On June 7th, 2018, Speaker of the House Paul Ryan was a featured speaker at the Faith and Freedom Coalition’s annual conference. During his speech, he honored nurse Cathy DeCarlo for standing up for her anti-abortion beliefs and advocating for legislation that ensures other nurses are able to practice according to their deeply held religious and pro-life beliefs. Ryan pointed to her as a shining example of the importance of religious freedom and a symbol of that challenges that the pro-life movement faces.

Risking job security


Nurse DeCarlo’s ordeal began in 2010 when she was asked to assist during an abortion as part of her nursing duties at Mount Sinai hospital. Prior to this incident, DeCarlo had clearly established an understanding with the hospital and her supervisors whereby she could ask to be excused from abortion procedures and a replacement nurse would be found. In fact, when she was first hired, she was assured that she would never have to act against her conscience and perform procedures that directly contradicted her religious beliefs.

On the date in question, DeCarlo claims that her supervisors told her that she would have to assist with abortion or face charges of insubordination. DeCarlo also says that she was told that the mother’s life was an imminent danger, which further complicated the situation. Ultimately, doctors performed the abortion and DeCarlo did not have to participate although she was present and asked to account for the body as part of post-surgery protocol.

Eventually, DeCarlo decided to sue the hospital because she felt she was put in a position where she was forced to choose between following her conscience or losing her job and livelihood. She viewed the incident as both unfair and a violation of federal law. The hospital investigated, which resulted in a hospital-wide policy change that makes it explicitly clear that staff members have a right to act according to their beliefs without being put at risk of losing their jobs.

Conscience Protection Act


In 2017, DeCarlo helped campaign for the Conscience Protection Act. The act would serve as an amendment to the existing Public Health Service Act, which already makes it a violation of federal law for hospitals to discriminate against health care workers who conscientiously object to actively participating in abortions. Proponents of the amendment claim that the current law doesn’t go far enough in providing legal recourse for those who feel they have experienced discrimination. However, Congress doesn’t seem to think the amendment is necessary and claims that the current law is more than protection. The bill has failed to gain much traction since first being introduced.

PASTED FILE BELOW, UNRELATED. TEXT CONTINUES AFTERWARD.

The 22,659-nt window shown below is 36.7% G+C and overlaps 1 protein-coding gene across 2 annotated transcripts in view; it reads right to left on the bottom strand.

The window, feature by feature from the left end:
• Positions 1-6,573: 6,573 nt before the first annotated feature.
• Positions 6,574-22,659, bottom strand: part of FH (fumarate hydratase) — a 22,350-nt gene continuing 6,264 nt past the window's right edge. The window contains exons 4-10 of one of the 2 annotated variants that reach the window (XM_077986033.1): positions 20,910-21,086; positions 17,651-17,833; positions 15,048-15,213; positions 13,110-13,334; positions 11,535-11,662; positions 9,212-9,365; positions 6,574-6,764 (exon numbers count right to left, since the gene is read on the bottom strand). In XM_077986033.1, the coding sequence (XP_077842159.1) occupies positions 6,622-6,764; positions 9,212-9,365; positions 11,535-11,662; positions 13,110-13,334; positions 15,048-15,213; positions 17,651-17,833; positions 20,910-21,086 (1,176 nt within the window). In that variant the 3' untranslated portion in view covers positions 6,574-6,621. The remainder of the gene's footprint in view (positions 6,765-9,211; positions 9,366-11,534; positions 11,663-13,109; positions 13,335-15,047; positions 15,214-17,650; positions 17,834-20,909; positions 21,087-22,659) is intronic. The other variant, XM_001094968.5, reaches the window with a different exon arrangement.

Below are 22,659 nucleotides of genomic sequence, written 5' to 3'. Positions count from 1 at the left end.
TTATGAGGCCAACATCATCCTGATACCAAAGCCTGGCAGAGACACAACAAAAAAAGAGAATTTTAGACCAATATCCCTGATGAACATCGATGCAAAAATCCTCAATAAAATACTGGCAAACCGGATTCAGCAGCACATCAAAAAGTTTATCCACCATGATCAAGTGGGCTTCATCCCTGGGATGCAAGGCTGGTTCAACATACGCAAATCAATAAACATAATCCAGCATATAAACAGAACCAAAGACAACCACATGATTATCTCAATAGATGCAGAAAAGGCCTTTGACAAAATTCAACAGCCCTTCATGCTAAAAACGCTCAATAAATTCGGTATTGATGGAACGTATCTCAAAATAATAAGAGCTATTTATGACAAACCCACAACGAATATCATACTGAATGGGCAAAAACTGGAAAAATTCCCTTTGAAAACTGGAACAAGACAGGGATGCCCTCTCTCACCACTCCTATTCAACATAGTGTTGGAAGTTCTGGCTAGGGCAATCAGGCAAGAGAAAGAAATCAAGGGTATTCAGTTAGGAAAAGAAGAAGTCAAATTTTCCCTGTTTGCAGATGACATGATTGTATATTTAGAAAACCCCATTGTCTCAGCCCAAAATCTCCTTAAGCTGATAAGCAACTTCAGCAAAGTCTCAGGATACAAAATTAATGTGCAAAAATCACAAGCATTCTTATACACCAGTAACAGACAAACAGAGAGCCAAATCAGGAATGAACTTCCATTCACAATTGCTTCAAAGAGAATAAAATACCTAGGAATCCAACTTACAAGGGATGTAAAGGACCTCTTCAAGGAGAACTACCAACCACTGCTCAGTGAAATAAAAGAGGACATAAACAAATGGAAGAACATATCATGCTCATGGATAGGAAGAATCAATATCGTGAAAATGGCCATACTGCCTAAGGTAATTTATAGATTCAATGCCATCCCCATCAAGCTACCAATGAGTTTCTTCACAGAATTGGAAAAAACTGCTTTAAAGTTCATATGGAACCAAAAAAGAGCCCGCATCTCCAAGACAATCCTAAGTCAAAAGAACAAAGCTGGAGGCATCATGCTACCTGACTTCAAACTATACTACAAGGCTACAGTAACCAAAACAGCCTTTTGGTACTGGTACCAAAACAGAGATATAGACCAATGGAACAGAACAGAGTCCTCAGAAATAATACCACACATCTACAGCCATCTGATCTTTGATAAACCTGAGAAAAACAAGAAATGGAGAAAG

History of the Faith & Freedom Coalition


Speaker Ryan brought the DeCarlo case back into the spotlight as he voiced his support for conservative issues at the Faith & Freedom Coalition conference. This group was founded in 2009 with the goal of uniting Tea Party members and evangelical voters who believe that Christian religious values are an important part of the American fabric. They are strong, outspoken opponents of abortion, medical marijuana and same-sex marriage. The group supports a strong national defense, strict prison sentences and expanding the role of religion in both public education and government. DeCarlo’s case has been used by Speaker Ryan and the group as an example of the type of religious persecution they believe is being aimed at conservative Republicans across the country. 

Whether you agree with the agenda of the Faith & Freedom Coalition or Speaker Ryan’s interpretation of the DeCarlo case, there is an important takeaway from the story. It serves as an important reminder that nurses and hospital staff are protected by federal law against discrimination based on religious beliefs. Any hospital staff member can ask for a replacement and excuse themselves from procedures that violate their conscience. The hospital is legally barred from taking any action against employees who invoke this right. Nurses do not have to compromise their beliefs in the name of carrying out duties.

Source: https://nurse.org/articles/paul-ryan-honors-nurses/
* News / New Zealand Nurses 'Might' Reject Pay Offer and Begin Strike Next Month by katty: June 17, 2018, 09:49:57 PM